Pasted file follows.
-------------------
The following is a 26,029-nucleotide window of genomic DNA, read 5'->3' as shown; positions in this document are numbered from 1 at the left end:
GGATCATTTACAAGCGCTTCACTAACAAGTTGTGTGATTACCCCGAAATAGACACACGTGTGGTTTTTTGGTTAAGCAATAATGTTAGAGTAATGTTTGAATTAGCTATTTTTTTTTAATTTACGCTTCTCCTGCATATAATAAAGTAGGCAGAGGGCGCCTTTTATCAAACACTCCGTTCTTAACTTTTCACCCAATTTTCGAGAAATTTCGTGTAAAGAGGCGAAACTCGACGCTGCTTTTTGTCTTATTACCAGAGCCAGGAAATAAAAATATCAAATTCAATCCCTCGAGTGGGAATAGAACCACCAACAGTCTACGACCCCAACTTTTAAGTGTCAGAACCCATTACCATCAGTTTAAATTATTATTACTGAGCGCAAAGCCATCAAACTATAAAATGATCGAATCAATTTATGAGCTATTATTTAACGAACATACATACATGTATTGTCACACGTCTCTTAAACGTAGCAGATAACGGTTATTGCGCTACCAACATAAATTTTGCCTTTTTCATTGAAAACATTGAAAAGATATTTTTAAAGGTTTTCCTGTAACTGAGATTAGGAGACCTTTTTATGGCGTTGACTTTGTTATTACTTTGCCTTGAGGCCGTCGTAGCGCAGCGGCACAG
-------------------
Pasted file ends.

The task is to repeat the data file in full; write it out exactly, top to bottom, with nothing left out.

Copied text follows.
The following is a 26,029-nucleotide window of genomic DNA, read 5'->3' as shown; positions in this document are numbered from 1 at the left end:
GGATCATTTACAAGCGCTTCACTAACAAGTTGTGTGATTACCCCGAAATAGACACACGTGTGGTTTTTTGGTTAAGCAATAATGTTAGAGTAATGTTTGAATTAGCTATTTTTTTTTAATTTACGCTTCTCCTGCATATAATAAAGTAGGCAGAGGGCGCCTTTTATCAAACACTCCGTTCTTAACTTTTCACCCAATTTTCGAGAAATTTCGTGTAAAGAGGCGAAACTCGACGCTGCTTTTTGTCTTATTACCAGAGCCAGGAAATAAAAATATCAAATTCAATCCCTCGAGTGGGAATAGAACCACCAACAGTCTACGACCCCAACTTTTAAGTGTCAGAACCCATTACCATCAGTTTAAATTATTATTACTGAGCGCAAAGCCATCAAACTATAAAATGATCGAATCAATTTATGAGCTATTATTTAACGAACATACATACATGTATTGTCACACGTCTCTTAAACGTAGCAGATAACGGTTATTGCGCTACCAACATAAATTTTGCCTTTTTCATTGAAAACATTGAAAAGATATTTTTAAAGGTTTTCCTGTAACTGAGATTAGGAGACCTTTTTATGGCGTTGACTTTGTTATTACTTTGCCTTGAGGCCGTCGTAGCGCAGCGGCACAG